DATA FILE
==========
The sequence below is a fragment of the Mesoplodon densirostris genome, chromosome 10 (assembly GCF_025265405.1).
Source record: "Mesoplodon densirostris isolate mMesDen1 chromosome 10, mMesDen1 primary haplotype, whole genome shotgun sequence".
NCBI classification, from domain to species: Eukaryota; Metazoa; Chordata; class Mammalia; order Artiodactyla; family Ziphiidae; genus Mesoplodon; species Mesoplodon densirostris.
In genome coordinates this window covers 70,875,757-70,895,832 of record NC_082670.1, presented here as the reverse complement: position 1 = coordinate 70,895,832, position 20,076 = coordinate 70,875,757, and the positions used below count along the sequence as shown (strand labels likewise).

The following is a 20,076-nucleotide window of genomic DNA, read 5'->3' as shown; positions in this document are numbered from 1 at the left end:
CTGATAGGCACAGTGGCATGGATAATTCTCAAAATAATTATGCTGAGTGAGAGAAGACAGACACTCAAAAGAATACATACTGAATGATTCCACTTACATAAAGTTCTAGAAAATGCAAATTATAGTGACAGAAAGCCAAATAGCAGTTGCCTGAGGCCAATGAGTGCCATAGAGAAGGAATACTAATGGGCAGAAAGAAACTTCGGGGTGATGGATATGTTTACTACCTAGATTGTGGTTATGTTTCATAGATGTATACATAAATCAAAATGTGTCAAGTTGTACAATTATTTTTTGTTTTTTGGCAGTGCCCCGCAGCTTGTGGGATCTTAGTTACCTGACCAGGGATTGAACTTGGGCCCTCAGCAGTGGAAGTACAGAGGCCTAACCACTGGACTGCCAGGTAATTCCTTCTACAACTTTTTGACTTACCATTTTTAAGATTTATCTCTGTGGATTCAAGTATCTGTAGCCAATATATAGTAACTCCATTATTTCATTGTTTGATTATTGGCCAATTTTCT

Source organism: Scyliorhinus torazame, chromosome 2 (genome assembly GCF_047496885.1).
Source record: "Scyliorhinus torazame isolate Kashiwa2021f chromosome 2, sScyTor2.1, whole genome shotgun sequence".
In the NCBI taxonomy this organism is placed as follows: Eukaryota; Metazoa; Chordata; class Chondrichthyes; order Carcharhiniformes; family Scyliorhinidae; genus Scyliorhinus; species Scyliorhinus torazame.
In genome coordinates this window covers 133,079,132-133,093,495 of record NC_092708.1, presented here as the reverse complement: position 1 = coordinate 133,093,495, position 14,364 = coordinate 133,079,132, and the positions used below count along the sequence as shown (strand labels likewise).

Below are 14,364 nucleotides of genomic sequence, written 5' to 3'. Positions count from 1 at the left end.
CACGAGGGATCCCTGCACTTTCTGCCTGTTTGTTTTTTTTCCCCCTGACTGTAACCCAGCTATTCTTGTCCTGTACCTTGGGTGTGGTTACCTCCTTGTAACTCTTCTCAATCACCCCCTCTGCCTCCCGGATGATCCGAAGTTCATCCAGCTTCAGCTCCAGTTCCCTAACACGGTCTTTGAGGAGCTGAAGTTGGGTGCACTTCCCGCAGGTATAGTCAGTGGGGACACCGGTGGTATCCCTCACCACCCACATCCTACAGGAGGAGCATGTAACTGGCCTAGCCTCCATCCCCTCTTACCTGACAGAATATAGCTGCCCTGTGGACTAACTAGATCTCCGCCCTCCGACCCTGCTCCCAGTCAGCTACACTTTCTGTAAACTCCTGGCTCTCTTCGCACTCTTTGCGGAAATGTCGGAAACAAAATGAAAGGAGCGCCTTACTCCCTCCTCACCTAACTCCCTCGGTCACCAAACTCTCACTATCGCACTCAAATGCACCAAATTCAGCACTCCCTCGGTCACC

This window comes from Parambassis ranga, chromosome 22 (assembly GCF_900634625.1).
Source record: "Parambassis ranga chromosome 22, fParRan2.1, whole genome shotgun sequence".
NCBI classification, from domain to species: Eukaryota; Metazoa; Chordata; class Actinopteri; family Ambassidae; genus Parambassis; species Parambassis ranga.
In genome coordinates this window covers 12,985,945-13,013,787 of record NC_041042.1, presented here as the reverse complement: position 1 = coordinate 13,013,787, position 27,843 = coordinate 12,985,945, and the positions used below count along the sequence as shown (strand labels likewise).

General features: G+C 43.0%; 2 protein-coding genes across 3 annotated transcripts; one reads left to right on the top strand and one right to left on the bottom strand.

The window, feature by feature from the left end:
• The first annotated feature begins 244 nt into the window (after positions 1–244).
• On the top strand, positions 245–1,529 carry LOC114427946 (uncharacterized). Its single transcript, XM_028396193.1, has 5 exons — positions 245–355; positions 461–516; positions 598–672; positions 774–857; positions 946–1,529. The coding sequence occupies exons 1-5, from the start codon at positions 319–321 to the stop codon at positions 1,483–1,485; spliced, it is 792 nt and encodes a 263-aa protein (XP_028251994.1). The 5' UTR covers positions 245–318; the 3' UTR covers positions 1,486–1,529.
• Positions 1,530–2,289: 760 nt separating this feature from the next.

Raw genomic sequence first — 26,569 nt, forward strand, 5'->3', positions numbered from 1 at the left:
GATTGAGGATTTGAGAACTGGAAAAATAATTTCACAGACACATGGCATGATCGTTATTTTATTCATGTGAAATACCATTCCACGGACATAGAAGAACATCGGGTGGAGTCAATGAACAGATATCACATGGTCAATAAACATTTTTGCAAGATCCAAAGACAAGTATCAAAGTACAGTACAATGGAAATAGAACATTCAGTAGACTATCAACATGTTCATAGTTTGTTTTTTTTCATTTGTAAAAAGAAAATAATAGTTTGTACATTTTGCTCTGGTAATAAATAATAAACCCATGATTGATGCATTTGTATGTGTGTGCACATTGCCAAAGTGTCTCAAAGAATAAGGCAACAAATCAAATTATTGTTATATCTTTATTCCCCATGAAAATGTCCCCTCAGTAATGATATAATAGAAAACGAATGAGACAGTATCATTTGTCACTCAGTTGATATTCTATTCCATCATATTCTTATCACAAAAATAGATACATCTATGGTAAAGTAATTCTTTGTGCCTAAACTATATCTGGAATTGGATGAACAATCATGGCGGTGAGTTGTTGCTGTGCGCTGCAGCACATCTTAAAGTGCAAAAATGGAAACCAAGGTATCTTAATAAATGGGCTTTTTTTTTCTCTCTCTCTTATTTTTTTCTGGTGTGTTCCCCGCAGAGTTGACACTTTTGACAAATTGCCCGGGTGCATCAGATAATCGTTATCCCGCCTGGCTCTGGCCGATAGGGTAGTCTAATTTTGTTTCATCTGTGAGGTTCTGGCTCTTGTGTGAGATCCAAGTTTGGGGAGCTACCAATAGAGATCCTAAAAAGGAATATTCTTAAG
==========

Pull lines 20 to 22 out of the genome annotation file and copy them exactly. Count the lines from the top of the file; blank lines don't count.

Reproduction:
• On the top strand, positions 245–1,529 carry LOC114427946 (uncharacterized). Its single transcript, XM_028396193.1, has 5 exons — positions 245–355; positions 461–516; positions 598–672; positions 774–857; positions 946–1,529. The coding sequence occupies exons 1-5, from the start codon at positions 319–321 to the stop codon at positions 1,483–1,485; spliced, it is 792 nt and encodes a 263-aa protein (XP_028251994.1). The 5' UTR covers positions 245–318; the 3' UTR covers positions 1,486–1,529.
• Positions 1,530–2,289: 760 nt separating this feature from the next.

Raw genomic sequence first — 26,569 nt, forward strand, 5'->3', positions numbered from 1 at the left: